Animal and insect pollinators are essential to pollination in over 75% of the world’s flowering plants, which includes roughly 35 percent of the world’s crops. Animal and insect pollinators include bees, moths, flies, bats, birds, ants, butterflies, wasps and beetles. Some of these pollinator species have declined in numbers, become endangered or even gone extinct due to the loss of natural food supplies and habitat. As a result, pollinator conservation was made an important part of H.R. 6124, the Food, Conservation, and Energy Act of 2008, commonly known as the Farm Bill. This act covers a wide range of agricultural and food programs, but it also includes conservation programs. This bill provides support for research and makes pollinator habitat conservation a priority for land managers and conservationists. It will benefit both managed pollinators such as honey bees as well as wild pollinator species across the U.S.
Honey bees don’t just produce wax and honey – they are extremely valuable pollinators of many agricultural crops. Honey bees are not native to the U.S. – they originally came from Europe and were brought over by early colonists. The list of crops that are pollinated by honey bees is endless – including fruits, berries, nuts, clovers, alfalfa, canola, and many vegetables. Alfalfa is an important forage crop in the U.S. Honey bee colonies have long been managed by beekeepers to provide pollination services for crops as well as for honey production.
Honey bee populations have been in decline in recent years. According to the U.S. Agricultural Research Service, there has been a loss of about one third of honey bee hives in beekeeping operations across the United States. Recent studies suggest that these declines have been caused by the combination of several factors which may include infectious pathogens, malnutrition, stress, and pesticides.
Most recently, beekeepers have been striving to reduce pesticide use near hives and investing more in food supplies for their bees. Planting flowers that produce pollen and nectar, especially during the weeks when crops are not blooming, help to provide nutrition to honey bees throughout the entire season. With enhanced nutrition and health, honey bees will be better equipped to fend off disease, pathogens, and the effects of stress.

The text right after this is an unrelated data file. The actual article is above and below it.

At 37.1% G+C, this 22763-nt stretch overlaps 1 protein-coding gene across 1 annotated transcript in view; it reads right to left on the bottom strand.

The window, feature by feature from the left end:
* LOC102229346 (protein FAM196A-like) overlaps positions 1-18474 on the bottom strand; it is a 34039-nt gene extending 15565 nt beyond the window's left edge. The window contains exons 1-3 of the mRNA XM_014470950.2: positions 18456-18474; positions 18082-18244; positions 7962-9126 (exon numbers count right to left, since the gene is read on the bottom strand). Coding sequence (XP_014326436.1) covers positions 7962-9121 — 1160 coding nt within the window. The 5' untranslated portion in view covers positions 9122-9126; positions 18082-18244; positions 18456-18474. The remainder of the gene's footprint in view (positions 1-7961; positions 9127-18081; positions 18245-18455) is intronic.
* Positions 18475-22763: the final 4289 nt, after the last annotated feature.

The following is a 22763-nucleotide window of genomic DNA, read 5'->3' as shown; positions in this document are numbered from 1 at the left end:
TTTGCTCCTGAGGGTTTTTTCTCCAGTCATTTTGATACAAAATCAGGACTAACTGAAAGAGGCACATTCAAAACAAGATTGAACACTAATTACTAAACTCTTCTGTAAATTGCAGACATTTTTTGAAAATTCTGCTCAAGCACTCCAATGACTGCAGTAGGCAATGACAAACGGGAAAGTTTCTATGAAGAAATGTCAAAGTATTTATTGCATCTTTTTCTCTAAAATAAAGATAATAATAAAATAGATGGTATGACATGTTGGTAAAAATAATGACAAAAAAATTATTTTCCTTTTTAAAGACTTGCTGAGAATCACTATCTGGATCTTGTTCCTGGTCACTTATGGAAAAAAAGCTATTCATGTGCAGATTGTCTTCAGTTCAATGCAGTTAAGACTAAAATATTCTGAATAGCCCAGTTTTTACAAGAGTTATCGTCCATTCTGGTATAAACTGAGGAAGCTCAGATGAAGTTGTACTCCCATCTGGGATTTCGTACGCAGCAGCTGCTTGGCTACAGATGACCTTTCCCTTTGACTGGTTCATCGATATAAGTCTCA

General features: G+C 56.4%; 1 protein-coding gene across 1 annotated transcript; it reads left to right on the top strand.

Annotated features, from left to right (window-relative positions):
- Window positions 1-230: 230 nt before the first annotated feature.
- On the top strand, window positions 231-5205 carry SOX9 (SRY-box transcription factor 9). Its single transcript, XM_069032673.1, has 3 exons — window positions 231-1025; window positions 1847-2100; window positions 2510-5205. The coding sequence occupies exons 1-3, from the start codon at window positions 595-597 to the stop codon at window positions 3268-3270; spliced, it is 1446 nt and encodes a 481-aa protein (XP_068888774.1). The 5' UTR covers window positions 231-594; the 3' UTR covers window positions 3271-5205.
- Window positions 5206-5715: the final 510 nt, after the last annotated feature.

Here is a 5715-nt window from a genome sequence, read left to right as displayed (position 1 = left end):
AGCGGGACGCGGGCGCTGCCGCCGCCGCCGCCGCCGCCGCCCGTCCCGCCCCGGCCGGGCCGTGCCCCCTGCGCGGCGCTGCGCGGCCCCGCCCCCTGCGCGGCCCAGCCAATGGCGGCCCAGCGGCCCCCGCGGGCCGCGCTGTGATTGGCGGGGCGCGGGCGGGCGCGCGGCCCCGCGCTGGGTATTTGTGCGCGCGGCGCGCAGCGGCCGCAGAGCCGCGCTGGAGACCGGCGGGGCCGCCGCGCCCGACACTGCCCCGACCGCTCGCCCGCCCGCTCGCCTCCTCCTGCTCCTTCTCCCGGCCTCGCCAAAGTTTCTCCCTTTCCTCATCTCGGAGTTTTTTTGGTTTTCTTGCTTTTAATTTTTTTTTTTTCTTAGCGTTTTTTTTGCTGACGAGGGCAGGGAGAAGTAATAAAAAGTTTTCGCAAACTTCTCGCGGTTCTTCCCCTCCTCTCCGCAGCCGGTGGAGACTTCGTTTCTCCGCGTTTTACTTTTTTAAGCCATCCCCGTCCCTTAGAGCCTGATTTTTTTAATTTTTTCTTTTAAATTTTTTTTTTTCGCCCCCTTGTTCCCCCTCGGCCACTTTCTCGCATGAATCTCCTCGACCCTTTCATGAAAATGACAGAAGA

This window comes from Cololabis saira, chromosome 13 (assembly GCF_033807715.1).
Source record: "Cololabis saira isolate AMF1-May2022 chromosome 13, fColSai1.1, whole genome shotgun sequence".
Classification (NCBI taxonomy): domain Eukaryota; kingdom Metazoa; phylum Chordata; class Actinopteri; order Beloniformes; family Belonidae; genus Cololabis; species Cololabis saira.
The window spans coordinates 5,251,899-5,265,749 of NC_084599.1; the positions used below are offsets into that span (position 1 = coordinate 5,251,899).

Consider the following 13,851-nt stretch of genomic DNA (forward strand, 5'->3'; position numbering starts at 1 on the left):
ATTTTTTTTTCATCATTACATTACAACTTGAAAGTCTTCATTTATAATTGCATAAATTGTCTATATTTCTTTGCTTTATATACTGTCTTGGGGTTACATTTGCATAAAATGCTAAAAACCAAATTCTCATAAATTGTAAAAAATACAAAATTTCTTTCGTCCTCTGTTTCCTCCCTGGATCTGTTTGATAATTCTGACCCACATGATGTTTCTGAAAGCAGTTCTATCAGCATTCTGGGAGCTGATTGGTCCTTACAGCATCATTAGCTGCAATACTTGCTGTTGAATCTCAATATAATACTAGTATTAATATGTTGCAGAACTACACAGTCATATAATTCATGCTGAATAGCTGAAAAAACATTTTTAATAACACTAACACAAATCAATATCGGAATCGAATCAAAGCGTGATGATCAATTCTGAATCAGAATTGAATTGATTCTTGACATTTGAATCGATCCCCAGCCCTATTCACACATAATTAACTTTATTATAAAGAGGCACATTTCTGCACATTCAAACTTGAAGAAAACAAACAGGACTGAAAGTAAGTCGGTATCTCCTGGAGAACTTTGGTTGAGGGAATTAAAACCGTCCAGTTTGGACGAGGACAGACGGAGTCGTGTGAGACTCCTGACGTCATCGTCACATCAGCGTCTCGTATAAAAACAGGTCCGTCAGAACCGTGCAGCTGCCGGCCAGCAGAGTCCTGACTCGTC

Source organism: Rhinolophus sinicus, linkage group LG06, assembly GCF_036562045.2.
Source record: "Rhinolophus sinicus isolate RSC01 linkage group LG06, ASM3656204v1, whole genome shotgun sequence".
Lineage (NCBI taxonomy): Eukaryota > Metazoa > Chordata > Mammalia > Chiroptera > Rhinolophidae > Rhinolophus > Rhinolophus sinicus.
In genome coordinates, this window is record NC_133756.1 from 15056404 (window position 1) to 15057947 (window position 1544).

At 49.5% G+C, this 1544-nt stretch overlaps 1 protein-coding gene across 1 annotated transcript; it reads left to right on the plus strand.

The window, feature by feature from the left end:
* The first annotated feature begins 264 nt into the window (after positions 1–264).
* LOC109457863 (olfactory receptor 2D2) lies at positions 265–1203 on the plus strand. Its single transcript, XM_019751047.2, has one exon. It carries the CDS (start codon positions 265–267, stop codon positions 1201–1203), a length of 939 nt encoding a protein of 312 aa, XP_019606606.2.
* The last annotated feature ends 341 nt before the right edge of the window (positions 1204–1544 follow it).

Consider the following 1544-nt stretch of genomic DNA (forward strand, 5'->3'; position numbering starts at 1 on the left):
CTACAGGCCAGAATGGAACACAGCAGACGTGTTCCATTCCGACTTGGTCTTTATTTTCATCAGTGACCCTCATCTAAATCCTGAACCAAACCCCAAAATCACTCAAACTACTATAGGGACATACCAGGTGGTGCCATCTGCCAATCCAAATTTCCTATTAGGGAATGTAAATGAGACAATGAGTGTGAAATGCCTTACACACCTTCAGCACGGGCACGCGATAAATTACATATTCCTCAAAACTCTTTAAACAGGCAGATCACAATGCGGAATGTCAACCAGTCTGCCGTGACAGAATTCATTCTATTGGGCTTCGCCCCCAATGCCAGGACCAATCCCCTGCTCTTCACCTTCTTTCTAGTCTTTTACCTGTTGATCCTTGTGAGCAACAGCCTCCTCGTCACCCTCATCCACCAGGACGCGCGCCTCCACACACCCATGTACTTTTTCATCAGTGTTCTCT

According to the Xerces Society for Invertebrate Conservation, there are over 4000 species of native bees in the U.S. alone. Bees are the most predominant pollinators of flowering plants in nature, thus contributing a vital service to the ecosystem. Because of this important role, bees are referred to as “keystone organisms”.
Some native bees have names that reflect how they build nests—leafcutter bees, mason bees, miner bees, carpenter bees, digger bees, etc. Others are named for their behavior, which include bumble bees, sweat bees, and cuckoo bees. Finally there are some bees that are named for the types of plants they pollinate such as squash, sunflower and blueberry bees.
If honey bees are in short supply, the pollination needs of many crops can often be filled by native bees. Research has shown that native bees can be major pollinators of agricultural crops and sometimes do the job more efficiently. For instance, the blue orchard bee is a primary pollinator of cultivated apples. Another important crop pollinator is the western bumble bee, which has been used to pollinate cranberries, avocadoes, and blueberries. Native squash bees are major pollinators of cultivated squashes. Some native bees are even commercially managed like honey bees to provide pollination services.
There was a time when native bees and wild honey bees performed all of a farmer’s pollination needs because of the presence of natural areas nearby. These natural areas provided nesting sites, food and protection for the bees. Because of the way agricultural landscapes are developed today, there is often a lack of native bee habitat and forage near farms. Techniques to encourage native bees to live in your area are simple to implement. These can be done on a farm or in a home garden.